Alcohol Use Disorder (AUD): When Drinking Becomes A Headache

alcohol use disorder

By: Delvensight

Alcohol use is a serious health problem worldwide, leading to many physical, mental, and behavioral health problems. Besides physical health, it also leads to a significant number of mortality every year. As per the WHO, worldwide, harmful use of alcohol results in 3 million deaths every year which is about 5.3 % of all the deaths. Alcohol abuse or alcoholism is often referred to as AUD by the general population. As per the NIAAA, Alcohol Use Disorder (AUD) is “a chronic relapsing brain disorder characterized by an impaired ability to stop or control use despite adverse social, occupational, or health hazards.” AUD affects a person’s overall behavior and thinking process.

According to Delveinsight, the total prevalent population of Alcohol Use Disorder (AUD) in the 7MM (the United States, the UK, Spain, Germany, Italy, France, and Japan) was found to be 25,774,817 in 2017. According to the 2019 National Survey on Drug Use and Health (NSDUH), in the United States, 14.1 million adults ages 18 and older (i.e. 5.6 percent of this age group) had AUD which includes 8.9 million men (7.3 percent of men in this age group) and 5.2 million women (4.0 percent of women in this age group). Similarly, in the age group of 12 to 17 years, an estimated 414,000 adolescents had AUD.

Among the EU5 countries, Germany had the highest prevalent population of Alcohol Use Disorder (AUD) with 2,105,809 cases, followed by France, which had the prevalence of 1,749,920 cases in 2017. On the other hand, Spain had the lowest prevalent population of 274,084 cases.

What are the risk factors for Alcohol Use Disorder (AUD)?

The exact causes of AUD are unknown; however, some external and internal factors are supposed to increase the risk of AUD. Environmental and social factors such as economic status, religion, culture in society, and family status are the common factors that influence initial alcohol use. Similarly, at the individual level, factors including age, education, personality, genetics, preference (personal choice), gender, psychological behavior also contribute to alcohol consumption.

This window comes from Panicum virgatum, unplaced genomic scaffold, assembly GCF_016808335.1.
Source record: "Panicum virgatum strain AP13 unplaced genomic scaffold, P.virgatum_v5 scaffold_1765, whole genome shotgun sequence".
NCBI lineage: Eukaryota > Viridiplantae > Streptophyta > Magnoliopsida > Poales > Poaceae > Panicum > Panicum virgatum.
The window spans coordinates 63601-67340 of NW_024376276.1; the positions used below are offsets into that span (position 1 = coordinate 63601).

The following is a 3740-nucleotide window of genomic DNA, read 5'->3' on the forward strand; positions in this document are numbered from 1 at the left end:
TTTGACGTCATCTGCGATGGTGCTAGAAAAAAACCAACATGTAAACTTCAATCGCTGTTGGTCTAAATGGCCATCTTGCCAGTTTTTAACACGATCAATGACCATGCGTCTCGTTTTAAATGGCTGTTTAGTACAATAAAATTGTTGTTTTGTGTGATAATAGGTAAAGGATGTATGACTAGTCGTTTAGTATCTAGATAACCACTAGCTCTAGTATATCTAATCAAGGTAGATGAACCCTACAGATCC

What are the signs and symptoms of Alcohol Use Disorder (AUD) and how is it diagnosed?

Depending upon the number of symptoms the person experiences, the AUD can be divided into three categories, namely mild AUD, moderate AUD, and severe AUD. AUD is identified on the basis of the American Psychological Association’s criteria, commonly called as Diagnostic and Statistical Manual of Mental Disorders (DSM-5). The severity criteria for AUD is assessed upon factors such as –

  • Experiencing strong and uncontrollable cravings to drink.
  • Getting sick from drinking and it is causing trouble in occupation, at home, and at school or at other places.
  • Ended up drinking more or longer than intended.
  • Devoted a lot of time to drink and to get over its aftereffects.
  • Tried more than once to cut down or stopped drinking but couldn’t.
  • Continuous drinking, even it is affecting relationships with friends and family.
  • Lack of interest in activities that once were important and interested the person.
  • Experiencing withdrawal symptoms such as anxiety, depression, restlessness, nausea, sweating, sleeping, shakiness, or irritability when staying away from alcohol.
  • Getting into situations while or after drinking that have increased the chances of getting hurt.
  • Continuous drinking even though it makes him depressed or anxious.
  • Had to drink more than the usual number to get that desired effect in the body.

What are the major health complications that arise due to Alcohol Use Disorder?